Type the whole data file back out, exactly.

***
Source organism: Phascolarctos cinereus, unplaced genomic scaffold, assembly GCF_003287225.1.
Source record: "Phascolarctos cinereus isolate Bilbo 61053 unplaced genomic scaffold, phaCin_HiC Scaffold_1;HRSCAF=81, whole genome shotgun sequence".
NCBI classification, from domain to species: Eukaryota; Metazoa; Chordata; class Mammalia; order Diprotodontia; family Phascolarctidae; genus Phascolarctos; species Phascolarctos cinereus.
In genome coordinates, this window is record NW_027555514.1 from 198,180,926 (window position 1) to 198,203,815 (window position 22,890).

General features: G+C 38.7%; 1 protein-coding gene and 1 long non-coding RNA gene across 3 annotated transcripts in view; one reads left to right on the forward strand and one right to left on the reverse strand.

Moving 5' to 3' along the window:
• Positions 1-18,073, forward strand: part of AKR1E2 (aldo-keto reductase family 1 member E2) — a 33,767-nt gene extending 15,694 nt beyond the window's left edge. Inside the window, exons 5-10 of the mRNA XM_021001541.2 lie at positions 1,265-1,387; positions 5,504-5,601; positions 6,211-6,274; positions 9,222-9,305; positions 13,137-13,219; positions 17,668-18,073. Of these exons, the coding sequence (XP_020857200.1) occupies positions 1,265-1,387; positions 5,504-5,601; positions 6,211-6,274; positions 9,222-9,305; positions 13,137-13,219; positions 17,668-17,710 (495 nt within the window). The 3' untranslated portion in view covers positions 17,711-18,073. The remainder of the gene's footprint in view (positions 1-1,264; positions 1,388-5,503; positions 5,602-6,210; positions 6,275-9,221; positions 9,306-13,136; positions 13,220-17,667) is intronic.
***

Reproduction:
Source organism: Phascolarctos cinereus, unplaced genomic scaffold, assembly GCF_003287225.1.
Source record: "Phascolarctos cinereus isolate Bilbo 61053 unplaced genomic scaffold, phaCin_HiC Scaffold_1;HRSCAF=81, whole genome shotgun sequence".
NCBI classification, from domain to species: Eukaryota; Metazoa; Chordata; class Mammalia; order Diprotodontia; family Phascolarctidae; genus Phascolarctos; species Phascolarctos cinereus.
In genome coordinates, this window is record NW_027555514.1 from 198,180,926 (window position 1) to 198,203,815 (window position 22,890).

General features: G+C 38.7%; 1 protein-coding gene and 1 long non-coding RNA gene across 3 annotated transcripts in view; one reads left to right on the forward strand and one right to left on the reverse strand.

Moving 5' to 3' along the window:
• Positions 1-18,073, forward strand: part of AKR1E2 (aldo-keto reductase family 1 member E2) — a 33,767-nt gene extending 15,694 nt beyond the window's left edge. Inside the window, exons 5-10 of the mRNA XM_021001541.2 lie at positions 1,265-1,387; positions 5,504-5,601; positions 6,211-6,274; positions 9,222-9,305; positions 13,137-13,219; positions 17,668-18,073. Of these exons, the coding sequence (XP_020857200.1) occupies positions 1,265-1,387; positions 5,504-5,601; positions 6,211-6,274; positions 9,222-9,305; positions 13,137-13,219; positions 17,668-17,710 (495 nt within the window). The 3' untranslated portion in view covers positions 17,711-18,073. The remainder of the gene's footprint in view (positions 1-1,264; positions 1,388-5,503; positions 5,602-6,210; positions 6,275-9,221; positions 9,306-13,136; positions 13,220-17,667) is intronic.